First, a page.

Integrated optical phased arrays (OPAs) have attracted research attention for potential applications in image projection, light detection and ranging (LiDAR), and wireless optical communication. This can be attributed to their ability to control light propagation behaviors without requiring bulky mechanical components. The advances in complementary metal-oxide-semiconductor (CMOS) technologies have enabled the formation of compact phased array systems by on-chip integration of many components. As the optical paths of integrated OPA components are designed using silicon waveguides with the high index contrast, fabrication process variations of waveguides often leads to random phase errors in the waveguide paths. These errors can induce distorted far-field patterns, which are not the same as the ideal state of an optical phased array.
These phase deviation errors can be compensated by adding extra phase shifts through phase calibration for OPAs. There are several calibration approaches based on optimal searching methods like genetic algorithm, gradient descent, and swarm optimization algorithms. Although these optimization-based calibration methods can align the wavefront to the original state to achieve moderately good results, several issues limit their practical applications. For example, these iterative processes are time-consuming. Furthermore, the calibration results are not always accurate—due to the so-called “local optimum” issue associated with these methods. Despite the efforts devoted to modifying the algorithms to improve the calibration efficiency and accuracy, they are still based on iterative search for optimum, which is not only time-consuming but also costly, especially for a large number of OPAs.
The key difficulty in overcoming these limitations is to inversely solve the complex nonlinear relationship between the near-field phase distribution and far-field beam pattern to accurately determine the phase error distribution of the OPA elements. With the increasing popularity and success of deep-learning-based technologies in different fields, it has been identified as a promising solution for solving the complex inverse problem of OPA calibration.
Inspired by previous work in related fields, a student team composed of Lemeng Leng, Zhaobang Zeng, Guihan Wu, Zhongzhi Lin, Xiang Ji, and Zhiyuan Shi led by Professor Wei Jiang from Nanjing University developed an artificial neural network (ANN)-assisted method for accurate calibration of OPA and identification of phase error distribution among the OPA components. The devices calibrated in this study were designed and fabricated on silicon-on-insulator wafers. The accuracy and efficacy of the ANN-assisted methods for improving phase calibration of OPA systems were evaluated and discussed. Their research work is currently published in the journal, Photonics Research.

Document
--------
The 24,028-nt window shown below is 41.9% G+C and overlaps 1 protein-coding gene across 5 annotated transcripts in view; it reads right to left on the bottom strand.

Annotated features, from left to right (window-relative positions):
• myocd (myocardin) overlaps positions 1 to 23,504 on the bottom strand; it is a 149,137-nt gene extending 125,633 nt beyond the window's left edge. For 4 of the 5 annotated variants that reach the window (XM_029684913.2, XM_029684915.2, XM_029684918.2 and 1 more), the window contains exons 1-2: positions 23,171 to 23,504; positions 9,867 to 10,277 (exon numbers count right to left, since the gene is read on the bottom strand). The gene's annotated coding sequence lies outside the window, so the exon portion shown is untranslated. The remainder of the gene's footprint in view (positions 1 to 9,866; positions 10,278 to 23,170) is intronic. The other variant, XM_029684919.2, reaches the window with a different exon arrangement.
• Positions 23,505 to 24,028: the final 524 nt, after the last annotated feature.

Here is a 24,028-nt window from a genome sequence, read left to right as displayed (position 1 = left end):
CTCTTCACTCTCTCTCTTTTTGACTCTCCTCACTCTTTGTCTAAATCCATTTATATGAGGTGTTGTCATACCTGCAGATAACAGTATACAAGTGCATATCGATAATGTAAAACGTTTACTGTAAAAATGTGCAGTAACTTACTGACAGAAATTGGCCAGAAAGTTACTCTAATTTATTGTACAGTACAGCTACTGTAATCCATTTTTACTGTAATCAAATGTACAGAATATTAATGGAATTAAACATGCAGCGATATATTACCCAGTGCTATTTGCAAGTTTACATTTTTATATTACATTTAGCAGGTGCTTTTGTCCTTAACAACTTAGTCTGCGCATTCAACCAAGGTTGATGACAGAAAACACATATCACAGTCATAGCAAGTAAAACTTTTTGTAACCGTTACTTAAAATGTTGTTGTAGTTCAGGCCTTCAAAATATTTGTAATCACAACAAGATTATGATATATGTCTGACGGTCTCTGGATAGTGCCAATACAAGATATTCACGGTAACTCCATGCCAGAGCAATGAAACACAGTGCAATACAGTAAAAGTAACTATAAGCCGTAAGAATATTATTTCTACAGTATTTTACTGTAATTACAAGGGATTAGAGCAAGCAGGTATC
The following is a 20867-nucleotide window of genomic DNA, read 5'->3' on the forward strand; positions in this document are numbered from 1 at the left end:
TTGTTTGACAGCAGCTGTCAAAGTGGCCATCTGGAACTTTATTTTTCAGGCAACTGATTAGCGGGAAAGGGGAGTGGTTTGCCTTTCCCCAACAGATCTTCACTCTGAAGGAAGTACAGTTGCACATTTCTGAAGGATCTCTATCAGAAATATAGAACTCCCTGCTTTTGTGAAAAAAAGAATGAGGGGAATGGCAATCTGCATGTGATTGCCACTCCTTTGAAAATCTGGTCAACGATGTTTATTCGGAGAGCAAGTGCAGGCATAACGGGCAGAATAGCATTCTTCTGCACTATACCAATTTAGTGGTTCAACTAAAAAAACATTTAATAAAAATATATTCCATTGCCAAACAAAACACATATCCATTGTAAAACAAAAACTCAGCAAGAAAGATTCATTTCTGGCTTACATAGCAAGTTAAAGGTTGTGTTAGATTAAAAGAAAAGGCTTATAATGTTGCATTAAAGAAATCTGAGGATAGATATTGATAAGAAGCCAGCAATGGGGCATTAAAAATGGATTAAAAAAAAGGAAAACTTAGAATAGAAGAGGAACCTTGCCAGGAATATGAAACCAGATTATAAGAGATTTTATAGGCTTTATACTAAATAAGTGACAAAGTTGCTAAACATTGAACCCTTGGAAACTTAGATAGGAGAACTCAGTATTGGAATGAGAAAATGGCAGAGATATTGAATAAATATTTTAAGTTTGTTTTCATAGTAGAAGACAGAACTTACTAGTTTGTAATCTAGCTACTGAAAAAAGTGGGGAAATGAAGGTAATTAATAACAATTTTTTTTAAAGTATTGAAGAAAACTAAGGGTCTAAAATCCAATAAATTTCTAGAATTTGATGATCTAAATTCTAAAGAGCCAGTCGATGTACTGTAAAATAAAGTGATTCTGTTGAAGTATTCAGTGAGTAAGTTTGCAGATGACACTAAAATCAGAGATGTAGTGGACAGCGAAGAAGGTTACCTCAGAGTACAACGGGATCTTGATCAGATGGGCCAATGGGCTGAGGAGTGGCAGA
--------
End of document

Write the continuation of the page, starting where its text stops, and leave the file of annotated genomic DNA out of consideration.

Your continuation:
The research team showed that while the ANN-assisted method was generally effective, its efficiency and accuracy for the OPA system were significantly affected by the phase ambiguities such as periodic and conjugate ambiguities. By using device-physics-based analysis, the authors identified the cause of the phase ambiguities and potential strategies for overcoming the ambiguity-induced problems. These ambiguities were effectively resolved by creating a tailored ANN with phase-masked far-field patterns in conjugate pairs and constructing a loss function to preserve continuity. This approach allowed the extraction of the phase error distribution, and rapid, noniterative calibration of the device from the measured far-field patterns. The approach was verified experimentally and pure main-beam profiles with >12 dB sidelobe suppressions ratios were observed. Co-author Lemeng Leng commented, “Phase calibration for an OPA was a pain. The old iterative method was tedious and sometimes might fall into the trap of ‘local optimum’. Now with this new approach, we are relieved.”
In summary, Nanjing University scientists developed a new noniterative and efficient phase calibration method based on ANN for calibrating integrated OPAs. The introduction of the device-physics-based analysis played an important role in solving ambiguity and related problems. The trained ANN-based model successfully identified the phase error distributions and retrieved the original working state of the OPA by only two measurements of the far-field patterns. Compared with the existing iterative-based calibration methods, the present method is noniterative, highly efficient and suitable for calibrating a wide range of devices. In a statement to Advances in Engineering, Professor Wei Jiang said the new findings could advance the calibration of OPA devices for widespread applications.
Leng, L., Zeng, Z., Wu, G., Lin, Z., Ji, X., Shi, Z., & Jiang, W. (2022). Phase calibration for integrated optical phased arrays using artificial neural network with resolved phase ambiguity. Photonics Research, 10(2), 347-356.